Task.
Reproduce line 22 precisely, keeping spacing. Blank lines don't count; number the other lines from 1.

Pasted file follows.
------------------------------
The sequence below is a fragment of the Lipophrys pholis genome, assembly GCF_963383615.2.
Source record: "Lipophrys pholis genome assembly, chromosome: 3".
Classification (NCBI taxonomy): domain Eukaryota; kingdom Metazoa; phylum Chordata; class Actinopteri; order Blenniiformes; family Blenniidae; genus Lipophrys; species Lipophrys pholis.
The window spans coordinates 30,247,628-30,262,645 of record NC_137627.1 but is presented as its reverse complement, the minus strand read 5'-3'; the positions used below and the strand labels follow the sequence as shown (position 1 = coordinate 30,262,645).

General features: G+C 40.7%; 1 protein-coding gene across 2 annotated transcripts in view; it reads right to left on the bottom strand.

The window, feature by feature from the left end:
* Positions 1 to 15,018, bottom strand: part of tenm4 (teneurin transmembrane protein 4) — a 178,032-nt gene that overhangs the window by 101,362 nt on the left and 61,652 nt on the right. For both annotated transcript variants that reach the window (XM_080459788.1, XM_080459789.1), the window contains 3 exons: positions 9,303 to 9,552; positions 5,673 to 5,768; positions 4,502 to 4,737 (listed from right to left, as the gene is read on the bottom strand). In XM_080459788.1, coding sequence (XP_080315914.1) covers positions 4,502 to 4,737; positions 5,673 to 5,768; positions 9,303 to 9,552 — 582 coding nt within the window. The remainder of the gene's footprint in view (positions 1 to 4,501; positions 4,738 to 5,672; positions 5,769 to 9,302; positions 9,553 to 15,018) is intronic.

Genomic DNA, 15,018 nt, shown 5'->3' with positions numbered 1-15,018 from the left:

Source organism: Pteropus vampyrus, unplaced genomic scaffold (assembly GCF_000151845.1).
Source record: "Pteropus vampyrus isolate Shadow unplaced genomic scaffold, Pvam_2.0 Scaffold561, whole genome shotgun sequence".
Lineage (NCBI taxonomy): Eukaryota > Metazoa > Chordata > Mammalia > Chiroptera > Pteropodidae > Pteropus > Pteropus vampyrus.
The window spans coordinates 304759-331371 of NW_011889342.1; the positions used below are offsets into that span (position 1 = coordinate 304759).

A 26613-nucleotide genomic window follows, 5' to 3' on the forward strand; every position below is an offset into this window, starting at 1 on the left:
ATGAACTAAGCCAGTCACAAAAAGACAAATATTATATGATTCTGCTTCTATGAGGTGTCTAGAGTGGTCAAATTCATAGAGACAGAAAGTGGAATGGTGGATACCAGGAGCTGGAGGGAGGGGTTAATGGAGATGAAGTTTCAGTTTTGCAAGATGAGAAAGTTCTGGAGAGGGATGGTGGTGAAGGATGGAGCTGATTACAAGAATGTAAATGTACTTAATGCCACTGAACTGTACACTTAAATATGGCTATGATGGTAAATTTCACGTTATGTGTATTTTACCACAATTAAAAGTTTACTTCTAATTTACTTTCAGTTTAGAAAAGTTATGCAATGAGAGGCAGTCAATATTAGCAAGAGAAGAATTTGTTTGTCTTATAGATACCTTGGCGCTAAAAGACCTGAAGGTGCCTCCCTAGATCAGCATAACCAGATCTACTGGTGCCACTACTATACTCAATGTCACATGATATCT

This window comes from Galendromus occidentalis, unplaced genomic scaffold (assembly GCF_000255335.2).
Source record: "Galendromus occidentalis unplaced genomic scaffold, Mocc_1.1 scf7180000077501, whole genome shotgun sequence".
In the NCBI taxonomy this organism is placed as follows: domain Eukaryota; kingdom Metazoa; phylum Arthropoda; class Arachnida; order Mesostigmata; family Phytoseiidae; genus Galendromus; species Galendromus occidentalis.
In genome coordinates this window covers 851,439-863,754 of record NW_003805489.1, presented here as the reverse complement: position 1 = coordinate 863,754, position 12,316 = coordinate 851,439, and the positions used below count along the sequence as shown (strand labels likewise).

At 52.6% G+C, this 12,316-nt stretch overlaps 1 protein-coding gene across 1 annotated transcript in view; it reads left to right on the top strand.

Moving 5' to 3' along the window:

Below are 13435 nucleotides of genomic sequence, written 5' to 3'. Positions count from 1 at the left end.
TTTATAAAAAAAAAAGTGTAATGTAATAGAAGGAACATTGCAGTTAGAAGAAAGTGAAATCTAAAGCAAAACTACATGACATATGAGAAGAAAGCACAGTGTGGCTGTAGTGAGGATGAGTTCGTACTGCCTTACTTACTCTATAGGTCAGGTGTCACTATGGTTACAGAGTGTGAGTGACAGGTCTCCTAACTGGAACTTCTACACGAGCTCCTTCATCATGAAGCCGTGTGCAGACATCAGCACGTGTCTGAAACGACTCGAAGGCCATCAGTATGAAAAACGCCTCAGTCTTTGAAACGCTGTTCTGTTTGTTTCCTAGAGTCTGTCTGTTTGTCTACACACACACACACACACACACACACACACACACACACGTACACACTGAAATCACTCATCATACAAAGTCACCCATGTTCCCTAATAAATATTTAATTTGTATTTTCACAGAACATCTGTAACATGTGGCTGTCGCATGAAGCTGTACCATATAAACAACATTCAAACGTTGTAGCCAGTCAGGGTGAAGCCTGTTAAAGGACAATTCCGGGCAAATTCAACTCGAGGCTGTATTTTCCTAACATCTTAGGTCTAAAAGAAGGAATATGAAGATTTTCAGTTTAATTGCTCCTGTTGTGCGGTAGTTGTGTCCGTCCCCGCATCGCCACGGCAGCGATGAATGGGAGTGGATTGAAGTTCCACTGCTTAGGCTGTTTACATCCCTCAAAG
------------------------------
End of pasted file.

TTTATAAAAAAAAAAGTGTAATGTAATAGAAGGAACATTGCAGTTAGAAGAAAGTGAAATCTAAAGCAAAACTACATGACATATGAGAAGAAAGCACAGTGTGGCTGTAGTGAGGATGAGTTCGTACTGCCTTACTTACTCTATAGGTCAGGTGTCACTATGGTTACAGAGTGTGAGTGACAGGTCTCCTAACTGGAACTTCTACACGAGCTCCTTCATCATGAAGCCGTGTGCAGACATCAGCACGTGTCTGAAACGACTCGAAGGCCATCAGTATGAAAAACGCCTCAGTCTTTGAAACGCTGTTCTGTTTGTTTCCTAGAGTCTGTCTGTTTGTCTACACACACACACACACACACACACACACACACACACACGTACACACTGAAATCACTCATCATACAAAGTCACCCATGTTCCCTAATAAATATTTAATTTGTATTTTCACAGAACATCTGTAACATGTGGCTGTCGCATGAAGCTGTACCATATAAACAACATTCAAACGTTGTAGCCAGTCAGGGTGAAGCCTGTTAAAGGACAATTCCGGGCAAATTCAACTCGAGGCTGTATTTTCCTAACATCTTAGGTCTAAAAGAAGGAATATGAAGATTTTCAGTTTAATTGCTCCTGTTGTGCGGTAGTTGTGTCCGTCCCCGCATCGCCACGGCAGCGATGAATGGGAGTGGATTGAAGTTCCACTGCTTAGGCTGTTTACATCCCTCAAAG